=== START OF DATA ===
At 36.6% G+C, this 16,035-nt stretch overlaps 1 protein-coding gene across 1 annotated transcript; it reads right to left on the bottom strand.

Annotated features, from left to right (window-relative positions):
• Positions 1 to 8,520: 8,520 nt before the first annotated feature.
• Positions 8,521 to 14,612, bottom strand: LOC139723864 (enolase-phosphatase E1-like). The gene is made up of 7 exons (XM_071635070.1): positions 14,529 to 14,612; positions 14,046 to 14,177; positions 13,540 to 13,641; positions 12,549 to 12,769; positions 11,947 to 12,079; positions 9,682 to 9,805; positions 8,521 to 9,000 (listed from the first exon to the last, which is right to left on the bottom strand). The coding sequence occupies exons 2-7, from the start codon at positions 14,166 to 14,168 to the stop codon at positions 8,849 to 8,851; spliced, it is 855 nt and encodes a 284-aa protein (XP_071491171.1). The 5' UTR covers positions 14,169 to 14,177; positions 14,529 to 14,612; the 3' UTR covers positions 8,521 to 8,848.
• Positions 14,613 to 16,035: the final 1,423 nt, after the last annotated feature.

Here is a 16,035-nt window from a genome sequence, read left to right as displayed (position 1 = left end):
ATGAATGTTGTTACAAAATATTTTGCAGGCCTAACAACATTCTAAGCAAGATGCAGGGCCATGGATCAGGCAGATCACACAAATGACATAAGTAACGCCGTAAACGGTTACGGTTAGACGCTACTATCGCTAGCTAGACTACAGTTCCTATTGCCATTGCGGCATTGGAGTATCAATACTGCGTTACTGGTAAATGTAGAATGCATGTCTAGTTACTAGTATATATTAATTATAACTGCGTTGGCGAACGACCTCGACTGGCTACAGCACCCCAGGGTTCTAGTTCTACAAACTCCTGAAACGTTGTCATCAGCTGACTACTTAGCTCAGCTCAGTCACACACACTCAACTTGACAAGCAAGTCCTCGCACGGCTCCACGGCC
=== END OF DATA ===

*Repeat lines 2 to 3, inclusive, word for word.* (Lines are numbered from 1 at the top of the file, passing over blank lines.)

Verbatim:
Annotated features, from left to right (window-relative positions):
• Positions 1 to 8,520: 8,520 nt before the first annotated feature.